“I’m looking at it as an opportunity to thank everybody who’s helped me along the way, because there’s no way you get to play in this league or play this long without a huge support system,” Marleau told “Hockey Night in Canada.” “Definitely my family, growing up, my parents, my brother and sister, all the sacrifices they make, and my immediate family now with my wife and kids. …
“Coaching staffs, training staff, teammates, chiropractors, massage therapists, I mean, everybody that I’ve come into contact and become friends with or who helped me along, I extremely want to thank them for all their support.”
Marleau can break the NHL record by playing game No. 1,768 when the Sharks visit the Vegas Golden Knights on Monday (10 p.m. ET; NHLN, ATTSN-RM, NBCSCA, NHL.TV).
“We’re witnessing history here,” Sharks coach Bob Boughner said before the game. “I think a lot of people are starting to realize, especially in a night like tonight when he ties it, I think that everybody is a little bit in awe.
“Yes, of course the game is the most important thing, getting back on track and getting the two points, but being a part of this, whether you’re a coach, a teammate, a trainer, anybody that’s around our dressing room and realizes, the referee, the linesman, anybody, I think it’s a real special time for the game, not just the San Jose Sharks, not just Pat Marleau, but for the game itself I think it’s amazing what we’re going to see here tonight and Monday.”
The 41-year-old forward is in his 23rd NHL season and has played 1,595 games in 21 seasons with the Sharks, including 44 this season to extend his streak of consecutive regular-season games to 898, fourth-longest in NHL history. The native of Aneroid, Saskatchewan, also played 164 games in two seasons with the Toronto Maple Leafs (2017-19) and eight games with the Pittsburgh Penguins last season.
Howe has held the NHL record for regular-season games played since he surpassed Ted Lindsay and became the first player to reach 1,000 games on Nov. 26, 1961 with the Detroit Red Wings. Howe played 1,687 games in 25 seasons with the Red Wings before retiring in 1971.
After coming out of retirement in 1973 to play 419 games in six seasons in the World Hockey Association for Houston and New England, Howe returned to the NHL for one season after New England joined the NHL as the Hartford Whalers in 1979. Howe played 80 games for the Whalers in 1979-80 before retiring again.
A native of Floral, Saskatchewan, Howe played his final regular-season game against the Red Wings on April 6, 1980 at 52 years old. He was 88 when he died June 10, 2016.
Howe is second in NHL history with 801 goals (Wayne Gretzky, 894) and fourth in points with 1,850. Marleau is 23rd in goals (566) and 50th in points (1,196).
“Gordie, growing up, looking at hockey cards, looking at statistics, first things first, I always go see all the Saskatchewan players who grew up there and made the NHL, because that’s where I was, and that’s where I was trying to go, and obviously he was top of the list,” Marleau said.
Selected by San Jose with the No. 2 pick in the 1997 NHL Draft, Marleau made his NHL debut 16 days after his 18th birthday, Oct. 1, 1997 against the Edmonton Oilers. He is the youngest player to make his NHL debut since Hy Buller played at 17 years, 267 days with the Red Wings on Dec. 7, 1943.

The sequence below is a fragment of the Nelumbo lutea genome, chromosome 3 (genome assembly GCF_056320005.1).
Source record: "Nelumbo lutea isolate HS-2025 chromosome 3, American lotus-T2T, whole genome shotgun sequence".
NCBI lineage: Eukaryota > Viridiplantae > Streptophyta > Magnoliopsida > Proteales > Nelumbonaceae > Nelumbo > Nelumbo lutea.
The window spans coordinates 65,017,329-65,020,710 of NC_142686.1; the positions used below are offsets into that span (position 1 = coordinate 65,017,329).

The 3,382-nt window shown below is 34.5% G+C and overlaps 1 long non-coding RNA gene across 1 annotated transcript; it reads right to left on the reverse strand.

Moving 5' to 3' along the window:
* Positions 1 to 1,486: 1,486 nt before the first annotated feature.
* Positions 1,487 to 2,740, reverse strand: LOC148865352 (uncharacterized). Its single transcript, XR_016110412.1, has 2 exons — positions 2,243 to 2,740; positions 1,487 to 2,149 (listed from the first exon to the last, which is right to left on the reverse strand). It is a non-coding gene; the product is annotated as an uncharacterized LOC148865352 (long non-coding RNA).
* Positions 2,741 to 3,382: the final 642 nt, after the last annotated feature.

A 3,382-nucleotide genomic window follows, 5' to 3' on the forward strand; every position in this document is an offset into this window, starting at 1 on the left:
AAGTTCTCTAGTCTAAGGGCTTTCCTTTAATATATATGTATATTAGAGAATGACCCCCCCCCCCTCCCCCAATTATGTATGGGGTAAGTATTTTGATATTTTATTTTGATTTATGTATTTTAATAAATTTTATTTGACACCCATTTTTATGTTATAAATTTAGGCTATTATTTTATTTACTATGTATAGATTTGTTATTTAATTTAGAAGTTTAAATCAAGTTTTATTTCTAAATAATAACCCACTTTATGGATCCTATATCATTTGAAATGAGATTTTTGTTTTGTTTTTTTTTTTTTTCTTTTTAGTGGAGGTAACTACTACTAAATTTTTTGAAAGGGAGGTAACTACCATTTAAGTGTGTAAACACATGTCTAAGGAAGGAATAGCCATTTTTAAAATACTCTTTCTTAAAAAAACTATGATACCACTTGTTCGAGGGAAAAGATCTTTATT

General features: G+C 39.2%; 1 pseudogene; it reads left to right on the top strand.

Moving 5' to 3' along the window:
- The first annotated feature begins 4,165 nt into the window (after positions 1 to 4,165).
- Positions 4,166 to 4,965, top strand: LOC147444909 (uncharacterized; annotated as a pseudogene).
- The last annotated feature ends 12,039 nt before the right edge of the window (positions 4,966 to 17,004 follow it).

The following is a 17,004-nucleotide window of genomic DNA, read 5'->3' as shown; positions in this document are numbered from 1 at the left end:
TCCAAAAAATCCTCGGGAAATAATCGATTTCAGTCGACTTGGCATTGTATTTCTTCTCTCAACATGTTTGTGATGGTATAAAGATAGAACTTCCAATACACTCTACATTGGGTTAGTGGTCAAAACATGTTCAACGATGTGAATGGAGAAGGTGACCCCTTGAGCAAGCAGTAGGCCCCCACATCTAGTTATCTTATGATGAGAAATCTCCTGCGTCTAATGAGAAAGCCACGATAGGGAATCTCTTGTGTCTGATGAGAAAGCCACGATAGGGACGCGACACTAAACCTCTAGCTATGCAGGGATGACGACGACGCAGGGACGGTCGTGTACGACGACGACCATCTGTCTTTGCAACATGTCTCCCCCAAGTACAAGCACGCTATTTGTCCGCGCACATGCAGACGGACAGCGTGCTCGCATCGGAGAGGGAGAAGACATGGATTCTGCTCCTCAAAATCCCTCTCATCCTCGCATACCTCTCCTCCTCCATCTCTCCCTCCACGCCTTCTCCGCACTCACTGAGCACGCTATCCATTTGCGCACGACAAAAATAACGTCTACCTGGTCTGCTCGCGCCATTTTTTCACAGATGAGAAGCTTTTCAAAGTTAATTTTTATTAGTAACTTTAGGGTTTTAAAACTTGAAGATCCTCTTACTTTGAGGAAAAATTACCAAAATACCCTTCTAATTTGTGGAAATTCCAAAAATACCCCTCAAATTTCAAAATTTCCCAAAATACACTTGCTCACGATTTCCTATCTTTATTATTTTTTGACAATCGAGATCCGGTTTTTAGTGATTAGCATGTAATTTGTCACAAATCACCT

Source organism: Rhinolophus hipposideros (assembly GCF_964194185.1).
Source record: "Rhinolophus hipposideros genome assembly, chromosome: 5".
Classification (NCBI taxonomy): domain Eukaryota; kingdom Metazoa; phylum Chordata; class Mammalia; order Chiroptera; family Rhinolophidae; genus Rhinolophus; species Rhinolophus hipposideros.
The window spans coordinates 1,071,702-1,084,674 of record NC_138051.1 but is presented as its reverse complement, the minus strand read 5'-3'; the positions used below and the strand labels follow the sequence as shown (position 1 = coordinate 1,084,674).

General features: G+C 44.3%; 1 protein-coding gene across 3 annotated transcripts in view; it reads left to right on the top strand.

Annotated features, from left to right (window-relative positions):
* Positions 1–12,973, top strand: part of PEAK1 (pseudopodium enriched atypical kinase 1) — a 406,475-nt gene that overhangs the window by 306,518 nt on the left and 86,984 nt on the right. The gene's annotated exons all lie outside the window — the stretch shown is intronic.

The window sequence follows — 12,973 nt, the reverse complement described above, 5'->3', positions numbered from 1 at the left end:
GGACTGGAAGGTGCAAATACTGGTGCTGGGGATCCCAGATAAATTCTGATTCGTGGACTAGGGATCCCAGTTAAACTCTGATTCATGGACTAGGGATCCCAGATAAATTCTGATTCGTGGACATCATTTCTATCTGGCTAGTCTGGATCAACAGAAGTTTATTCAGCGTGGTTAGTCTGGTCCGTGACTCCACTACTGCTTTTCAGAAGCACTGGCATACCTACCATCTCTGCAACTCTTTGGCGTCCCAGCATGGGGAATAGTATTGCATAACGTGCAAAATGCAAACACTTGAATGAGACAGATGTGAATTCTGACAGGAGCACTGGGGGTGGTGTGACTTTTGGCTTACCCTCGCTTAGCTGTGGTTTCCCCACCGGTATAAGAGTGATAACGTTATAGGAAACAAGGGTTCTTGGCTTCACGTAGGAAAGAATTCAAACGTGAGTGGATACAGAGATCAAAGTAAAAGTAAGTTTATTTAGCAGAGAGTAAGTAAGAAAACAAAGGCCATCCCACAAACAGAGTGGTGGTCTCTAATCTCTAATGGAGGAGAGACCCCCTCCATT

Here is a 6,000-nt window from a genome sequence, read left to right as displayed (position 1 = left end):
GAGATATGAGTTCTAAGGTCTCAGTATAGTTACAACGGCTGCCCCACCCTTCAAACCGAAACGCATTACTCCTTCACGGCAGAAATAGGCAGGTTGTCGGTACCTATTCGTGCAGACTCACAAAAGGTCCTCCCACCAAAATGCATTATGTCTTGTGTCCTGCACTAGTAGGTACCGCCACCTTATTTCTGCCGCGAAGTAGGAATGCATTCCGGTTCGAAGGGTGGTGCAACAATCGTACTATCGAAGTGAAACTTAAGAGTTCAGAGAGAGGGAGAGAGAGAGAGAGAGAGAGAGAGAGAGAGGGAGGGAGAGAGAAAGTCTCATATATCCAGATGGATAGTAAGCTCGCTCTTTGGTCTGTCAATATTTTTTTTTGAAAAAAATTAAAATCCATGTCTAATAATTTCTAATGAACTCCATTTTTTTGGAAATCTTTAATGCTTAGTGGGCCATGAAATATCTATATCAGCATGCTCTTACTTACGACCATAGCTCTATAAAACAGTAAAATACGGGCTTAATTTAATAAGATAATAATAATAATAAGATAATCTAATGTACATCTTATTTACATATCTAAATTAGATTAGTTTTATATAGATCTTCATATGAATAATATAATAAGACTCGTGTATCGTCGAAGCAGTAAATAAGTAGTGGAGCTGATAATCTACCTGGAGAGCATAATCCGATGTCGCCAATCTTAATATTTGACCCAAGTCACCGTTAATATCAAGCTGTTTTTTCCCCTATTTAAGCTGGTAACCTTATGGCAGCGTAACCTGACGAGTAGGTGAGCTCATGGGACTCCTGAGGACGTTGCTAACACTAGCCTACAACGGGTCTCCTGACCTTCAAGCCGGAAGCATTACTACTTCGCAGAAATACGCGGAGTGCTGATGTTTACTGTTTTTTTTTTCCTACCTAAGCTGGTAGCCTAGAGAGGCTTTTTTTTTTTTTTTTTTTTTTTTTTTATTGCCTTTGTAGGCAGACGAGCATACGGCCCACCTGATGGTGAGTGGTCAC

After playing 1,493 games in 19 seasons with the Sharks, Marleau signed a three-year contract with the Maple Leafs as an unrestricted free agent July 2, 2017. Marleau was traded to the Carolina Hurricanes on June 22, 2019 and had the final season of his contact bought out without playing a game for the Hurricanes.
Marleau returned to San Jose to play 58 games last season before being traded to Pittsburgh on Feb. 24, 2020. He became an unrestricted free agent and signed a one-year contract with the Sharks on Oct. 13.
“It’s incredible being around Patty for a bit and seeing all the work he’s put in getting to this point where he’s beating that kind of record,” San Jose forward Timo Meier said. “It’s obviously incredible for him, but all the teammates are incredibly proud, and we’re really honored to be on the same team and witness that record.”
Marleau has played in four decades: 196 games in the 1990s, 716 in the 2000s, 782 in the 2010s and 73 in the 2020s. Maple Leafs forward Joe Thornton (173 games) and Washington Capitals defenseman Zdeno Chara (119) are the other active players to play in the NHL during the 1990s.
“He’s the greatest Shark to ever wear the Shark jersey,” San Jose defenseman Marc-Edouard Vlasic said. “Great teammate, 500-plus goals, has the records for longest games played. He’s done it all for the San Jose Sharks, and that’s why when you say ‘San Jose Sharks’ the first player that comes to mind is Patrick Marleau.”
Howe is the only player in to play in the NHL in five decades: 191 games in the 1940s, 690 in the 1950s, 701 in the 1960s, 139 in the 1970s and 46 in the 1980s.
“It’s hard to tell if he’s going to enjoy this moment or not,” Vlasic said. “I know Patrick’s a quiet guy, but he’s got to enjoy this. He’s from the same province as Gordie Howe, I believe. To break this record that’s been held for so long, 50-plus years, I’m sure he’s excited. The guys are excited for him.”
NHL.com independent correspondent Jessi Pierce contributed to this report